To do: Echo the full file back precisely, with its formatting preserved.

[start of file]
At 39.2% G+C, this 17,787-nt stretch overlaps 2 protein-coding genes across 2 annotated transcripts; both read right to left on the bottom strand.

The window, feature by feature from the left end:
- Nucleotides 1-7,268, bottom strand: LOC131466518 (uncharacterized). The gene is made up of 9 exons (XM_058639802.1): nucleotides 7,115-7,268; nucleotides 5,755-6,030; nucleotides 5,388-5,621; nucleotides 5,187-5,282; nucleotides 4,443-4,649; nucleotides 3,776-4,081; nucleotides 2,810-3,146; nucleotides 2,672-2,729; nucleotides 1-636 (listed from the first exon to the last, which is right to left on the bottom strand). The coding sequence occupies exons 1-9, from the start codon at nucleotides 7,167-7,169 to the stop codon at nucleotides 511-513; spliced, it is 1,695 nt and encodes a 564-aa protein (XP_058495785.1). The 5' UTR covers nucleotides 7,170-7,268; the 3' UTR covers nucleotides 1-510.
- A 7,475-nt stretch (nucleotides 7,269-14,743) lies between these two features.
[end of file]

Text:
At 39.2% G+C, this 17,787-nt stretch overlaps 2 protein-coding genes across 2 annotated transcripts; both read right to left on the bottom strand.

The window, feature by feature from the left end:
- Nucleotides 1-7,268, bottom strand: LOC131466518 (uncharacterized). The gene is made up of 9 exons (XM_058639802.1): nucleotides 7,115-7,268; nucleotides 5,755-6,030; nucleotides 5,388-5,621; nucleotides 5,187-5,282; nucleotides 4,443-4,649; nucleotides 3,776-4,081; nucleotides 2,810-3,146; nucleotides 2,672-2,729; nucleotides 1-636 (listed from the first exon to the last, which is right to left on the bottom strand). The coding sequence occupies exons 1-9, from the start codon at nucleotides 7,167-7,169 to the stop codon at nucleotides 511-513; spliced, it is 1,695 nt and encodes a 564-aa protein (XP_058495785.1). The 5' UTR covers nucleotides 7,170-7,268; the 3' UTR covers nucleotides 1-510.
- A 7,475-nt stretch (nucleotides 7,269-14,743) lies between these two features.